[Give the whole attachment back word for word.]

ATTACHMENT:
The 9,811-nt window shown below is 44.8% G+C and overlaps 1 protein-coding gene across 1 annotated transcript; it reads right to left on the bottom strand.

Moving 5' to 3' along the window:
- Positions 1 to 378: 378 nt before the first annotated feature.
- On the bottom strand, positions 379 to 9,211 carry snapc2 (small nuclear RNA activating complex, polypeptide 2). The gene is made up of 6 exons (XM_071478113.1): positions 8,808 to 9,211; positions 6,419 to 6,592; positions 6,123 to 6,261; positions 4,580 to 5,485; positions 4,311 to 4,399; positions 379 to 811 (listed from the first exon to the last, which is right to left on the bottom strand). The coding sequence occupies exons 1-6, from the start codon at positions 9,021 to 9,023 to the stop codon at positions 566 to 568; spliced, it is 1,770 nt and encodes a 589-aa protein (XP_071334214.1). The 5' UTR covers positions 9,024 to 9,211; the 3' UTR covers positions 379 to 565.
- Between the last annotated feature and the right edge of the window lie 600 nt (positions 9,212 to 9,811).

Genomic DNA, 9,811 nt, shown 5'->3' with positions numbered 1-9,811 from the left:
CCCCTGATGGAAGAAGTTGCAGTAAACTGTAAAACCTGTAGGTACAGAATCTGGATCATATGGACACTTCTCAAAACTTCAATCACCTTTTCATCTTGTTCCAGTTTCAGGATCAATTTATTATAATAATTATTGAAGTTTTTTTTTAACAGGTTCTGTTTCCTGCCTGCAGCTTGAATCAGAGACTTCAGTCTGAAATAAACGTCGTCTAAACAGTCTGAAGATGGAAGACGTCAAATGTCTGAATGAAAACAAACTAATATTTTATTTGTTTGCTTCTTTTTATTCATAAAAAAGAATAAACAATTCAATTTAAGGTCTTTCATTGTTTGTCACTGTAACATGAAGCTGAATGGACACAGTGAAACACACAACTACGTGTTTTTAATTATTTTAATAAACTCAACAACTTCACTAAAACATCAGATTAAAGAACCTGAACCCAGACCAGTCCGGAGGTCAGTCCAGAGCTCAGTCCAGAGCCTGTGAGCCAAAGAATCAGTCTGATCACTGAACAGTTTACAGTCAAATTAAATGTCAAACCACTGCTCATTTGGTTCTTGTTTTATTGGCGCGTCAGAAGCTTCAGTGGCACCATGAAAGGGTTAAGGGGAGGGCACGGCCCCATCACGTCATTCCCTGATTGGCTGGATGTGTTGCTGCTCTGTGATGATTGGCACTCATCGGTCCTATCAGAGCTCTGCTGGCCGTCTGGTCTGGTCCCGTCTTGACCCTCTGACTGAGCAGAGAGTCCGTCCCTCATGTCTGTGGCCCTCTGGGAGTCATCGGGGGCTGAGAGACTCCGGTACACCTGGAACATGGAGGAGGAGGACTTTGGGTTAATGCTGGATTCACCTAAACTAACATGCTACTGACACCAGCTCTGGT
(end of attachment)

The 9,811-nt window shown below is 44.8% G+C and overlaps 1 protein-coding gene across 1 annotated transcript; it reads right to left on the bottom strand.

Moving 5' to 3' along the window:
- Positions 1 to 378: 378 nt before the first annotated feature.
- On the bottom strand, positions 379 to 9,211 carry snapc2 (small nuclear RNA activating complex, polypeptide 2). The gene is made up of 6 exons (XM_071478113.1): positions 8,808 to 9,211; positions 6,419 to 6,592; positions 6,123 to 6,261; positions 4,580 to 5,485; positions 4,311 to 4,399; positions 379 to 811 (listed from the first exon to the last, which is right to left on the bottom strand). The coding sequence occupies exons 1-6, from the start codon at positions 9,021 to 9,023 to the stop codon at positions 566 to 568; spliced, it is 1,770 nt and encodes a 589-aa protein (XP_071334214.1). The 5' UTR covers positions 9,024 to 9,211; the 3' UTR covers positions 379 to 565.
- Between the last annotated feature and the right edge of the window lie 600 nt (positions 9,212 to 9,811).

Genomic DNA, 9,811 nt, shown 5'->3' with positions numbered 1-9,811 from the left:
CCCCTGATGGAAGAAGTTGCAGTAAACTGTAAAACCTGTAGGTACAGAATCTGGATCATATGGACACTTCTCAAAACTTCAATCACCTTTTCATCTTGTTCCAGTTTCAGGATCAATTTATTATAATAATTATTGAAGTTTTTTTTTAACAGGTTCTGTTTCCTGCCTGCAGCTTGAATCAGAGACTTCAGTCTGAAATAAACGTCGTCTAAACAGTCTGAAGATGGAAGACGTCAAATGTCTGAATGAAAACAAACTAATATTTTATTTGTTTGCTTCTTTTTATTCATAAAAAAGAATAAACAATTCAATTTAAGGTCTTTCATTGTTTGTCACTGTAACATGAAGCTGAATGGACACAGTGAAACACACAACTACGTGTTTTTAATTATTTTAATAAACTCAACAACTTCACTAAAACATCAGATTAAAGAACCTGAACCCAGACCAGTCCGGAGGTCAGTCCAGAGCTCAGTCCAGAGCCTGTGAGCCAAAGAATCAGTCTGATCACTGAACAGTTTACAGTCAAATTAAATGTCAAACCACTGCTCATTTGGTTCTTGTTTTATTGGCGCGTCAGAAGCTTCAGTGGCACCATGAAAGGGTTAAGGGGAGGGCACGGCCCCATCACGTCATTCCCTGATTGGCTGGATGTGTTGCTGCTCTGTGATGATTGGCACTCATCGGTCCTATCAGAGCTCTGCTGGCCGTCTGGTCTGGTCCCGTCTTGACCCTCTGACTGAGCAGAGAGTCCGTCCCTCATGTCTGTGGCCCTCTGGGAGTCATCGGGGGCTGAGAGACTCCGGTACACCTGGAACATGGAGGAGGAGGACTTTGGGTTAATGCTGGATTCACCTAAACTAACATGCTACTGACACCAGCTCTGGT